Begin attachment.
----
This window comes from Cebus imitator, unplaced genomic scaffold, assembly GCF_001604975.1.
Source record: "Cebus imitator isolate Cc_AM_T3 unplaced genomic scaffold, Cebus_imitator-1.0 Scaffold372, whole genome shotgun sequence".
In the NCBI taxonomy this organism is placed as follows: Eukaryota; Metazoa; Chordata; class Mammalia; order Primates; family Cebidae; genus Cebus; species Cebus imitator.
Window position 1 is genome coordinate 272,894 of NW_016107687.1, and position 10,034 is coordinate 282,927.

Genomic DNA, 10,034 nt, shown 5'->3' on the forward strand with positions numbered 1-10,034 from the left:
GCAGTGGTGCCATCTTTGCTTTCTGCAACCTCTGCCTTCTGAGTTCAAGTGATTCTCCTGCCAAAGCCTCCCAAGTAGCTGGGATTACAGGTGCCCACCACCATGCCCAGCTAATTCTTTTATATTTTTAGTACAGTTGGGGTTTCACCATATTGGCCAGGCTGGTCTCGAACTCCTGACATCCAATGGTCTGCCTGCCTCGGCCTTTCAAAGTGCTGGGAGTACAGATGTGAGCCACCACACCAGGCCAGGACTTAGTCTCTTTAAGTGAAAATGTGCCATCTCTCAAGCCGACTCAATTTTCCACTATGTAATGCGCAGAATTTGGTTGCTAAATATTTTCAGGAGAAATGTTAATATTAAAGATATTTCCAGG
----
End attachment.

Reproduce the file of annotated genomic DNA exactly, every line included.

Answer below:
This window comes from Cebus imitator, unplaced genomic scaffold, assembly GCF_001604975.1.
Source record: "Cebus imitator isolate Cc_AM_T3 unplaced genomic scaffold, Cebus_imitator-1.0 Scaffold372, whole genome shotgun sequence".
In the NCBI taxonomy this organism is placed as follows: Eukaryota; Metazoa; Chordata; class Mammalia; order Primates; family Cebidae; genus Cebus; species Cebus imitator.
Window position 1 is genome coordinate 272,894 of NW_016107687.1, and position 10,034 is coordinate 282,927.

Genomic DNA, 10,034 nt, shown 5'->3' on the forward strand with positions numbered 1-10,034 from the left:
GCAGTGGTGCCATCTTTGCTTTCTGCAACCTCTGCCTTCTGAGTTCAAGTGATTCTCCTGCCAAAGCCTCCCAAGTAGCTGGGATTACAGGTGCCCACCACCATGCCCAGCTAATTCTTTTATATTTTTAGTACAGTTGGGGTTTCACCATATTGGCCAGGCTGGTCTCGAACTCCTGACATCCAATGGTCTGCCTGCCTCGGCCTTTCAAAGTGCTGGGAGTACAGATGTGAGCCACCACACCAGGCCAGGACTTAGTCTCTTTAAGTGAAAATGTGCCATCTCTCAAGCCGACTCAATTTTCCACTATGTAATGCGCAGAATTTGGTTGCTAAATATTTTCAGGAGAAATGTTAATATTAAAGATATTTCCAGG